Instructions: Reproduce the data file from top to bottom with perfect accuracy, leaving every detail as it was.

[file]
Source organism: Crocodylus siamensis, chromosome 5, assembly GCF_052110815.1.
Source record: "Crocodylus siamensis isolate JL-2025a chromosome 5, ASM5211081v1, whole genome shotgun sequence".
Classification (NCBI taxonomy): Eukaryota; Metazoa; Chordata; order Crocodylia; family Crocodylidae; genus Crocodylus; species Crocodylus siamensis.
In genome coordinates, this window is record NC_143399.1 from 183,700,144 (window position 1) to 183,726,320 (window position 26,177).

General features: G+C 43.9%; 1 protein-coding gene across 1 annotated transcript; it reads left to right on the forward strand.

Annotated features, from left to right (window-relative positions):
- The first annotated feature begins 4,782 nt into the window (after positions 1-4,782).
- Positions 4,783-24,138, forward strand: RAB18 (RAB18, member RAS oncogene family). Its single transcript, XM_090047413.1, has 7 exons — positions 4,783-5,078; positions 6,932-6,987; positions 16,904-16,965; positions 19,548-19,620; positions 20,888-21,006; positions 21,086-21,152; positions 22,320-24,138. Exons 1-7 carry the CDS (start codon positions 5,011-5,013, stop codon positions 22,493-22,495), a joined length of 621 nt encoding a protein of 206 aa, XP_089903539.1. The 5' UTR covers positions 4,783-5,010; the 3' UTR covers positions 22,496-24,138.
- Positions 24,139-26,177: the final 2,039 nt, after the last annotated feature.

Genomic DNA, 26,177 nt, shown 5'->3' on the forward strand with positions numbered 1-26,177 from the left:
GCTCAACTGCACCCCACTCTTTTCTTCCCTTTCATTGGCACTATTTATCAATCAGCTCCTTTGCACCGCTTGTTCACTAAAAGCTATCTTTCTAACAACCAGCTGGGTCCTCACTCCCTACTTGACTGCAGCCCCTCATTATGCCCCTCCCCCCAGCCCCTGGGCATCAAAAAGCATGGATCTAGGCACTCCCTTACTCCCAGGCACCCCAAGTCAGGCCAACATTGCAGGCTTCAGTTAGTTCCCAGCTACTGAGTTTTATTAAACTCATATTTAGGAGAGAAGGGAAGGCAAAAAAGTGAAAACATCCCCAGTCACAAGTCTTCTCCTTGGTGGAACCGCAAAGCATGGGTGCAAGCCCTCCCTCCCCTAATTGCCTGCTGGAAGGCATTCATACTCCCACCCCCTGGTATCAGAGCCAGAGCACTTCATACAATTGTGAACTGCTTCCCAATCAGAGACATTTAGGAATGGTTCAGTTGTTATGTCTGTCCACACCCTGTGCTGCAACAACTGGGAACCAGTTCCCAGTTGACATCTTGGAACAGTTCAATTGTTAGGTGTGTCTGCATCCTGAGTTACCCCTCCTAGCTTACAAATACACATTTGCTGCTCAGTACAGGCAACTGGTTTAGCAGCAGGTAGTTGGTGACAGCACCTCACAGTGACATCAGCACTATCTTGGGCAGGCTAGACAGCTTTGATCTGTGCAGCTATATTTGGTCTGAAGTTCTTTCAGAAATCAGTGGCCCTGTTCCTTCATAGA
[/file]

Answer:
Source organism: Crocodylus siamensis, chromosome 5, assembly GCF_052110815.1.
Source record: "Crocodylus siamensis isolate JL-2025a chromosome 5, ASM5211081v1, whole genome shotgun sequence".
Classification (NCBI taxonomy): Eukaryota; Metazoa; Chordata; order Crocodylia; family Crocodylidae; genus Crocodylus; species Crocodylus siamensis.
In genome coordinates, this window is record NC_143399.1 from 183,700,144 (window position 1) to 183,726,320 (window position 26,177).

General features: G+C 43.9%; 1 protein-coding gene across 1 annotated transcript; it reads left to right on the forward strand.

Annotated features, from left to right (window-relative positions):
- The first annotated feature begins 4,782 nt into the window (after positions 1-4,782).
- Positions 4,783-24,138, forward strand: RAB18 (RAB18, member RAS oncogene family). Its single transcript, XM_090047413.1, has 7 exons — positions 4,783-5,078; positions 6,932-6,987; positions 16,904-16,965; positions 19,548-19,620; positions 20,888-21,006; positions 21,086-21,152; positions 22,320-24,138. Exons 1-7 carry the CDS (start codon positions 5,011-5,013, stop codon positions 22,493-22,495), a joined length of 621 nt encoding a protein of 206 aa, XP_089903539.1. The 5' UTR covers positions 4,783-5,010; the 3' UTR covers positions 22,496-24,138.
- Positions 24,139-26,177: the final 2,039 nt, after the last annotated feature.

Genomic DNA, 26,177 nt, shown 5'->3' on the forward strand with positions numbered 1-26,177 from the left:
GCTCAACTGCACCCCACTCTTTTCTTCCCTTTCATTGGCACTATTTATCAATCAGCTCCTTTGCACCGCTTGTTCACTAAAAGCTATCTTTCTAACAACCAGCTGGGTCCTCACTCCCTACTTGACTGCAGCCCCTCATTATGCCCCTCCCCCCAGCCCCTGGGCATCAAAAAGCATGGATCTAGGCACTCCCTTACTCCCAGGCACCCCAAGTCAGGCCAACATTGCAGGCTTCAGTTAGTTCCCAGCTACTGAGTTTTATTAAACTCATATTTAGGAGAGAAGGGAAGGCAAAAAAGTGAAAACATCCCCAGTCACAAGTCTTCTCCTTGGTGGAACCGCAAAGCATGGGTGCAAGCCCTCCCTCCCCTAATTGCCTGCTGGAAGGCATTCATACTCCCACCCCCTGGTATCAGAGCCAGAGCACTTCATACAATTGTGAACTGCTTCCCAATCAGAGACATTTAGGAATGGTTCAGTTGTTATGTCTGTCCACACCCTGTGCTGCAACAACTGGGAACCAGTTCCCAGTTGACATCTTGGAACAGTTCAATTGTTAGGTGTGTCTGCATCCTGAGTTACCCCTCCTAGCTTACAAATACACATTTGCTGCTCAGTACAGGCAACTGGTTTAGCAGCAGGTAGTTGGTGACAGCACCTCACAGTGACATCAGCACTATCTTGGGCAGGCTAGACAGCTTTGATCTGTGCAGCTATATTTGGTCTGAAGTTCTTTCAGAAATCAGTGGCCCTGTTCCTTCATAGA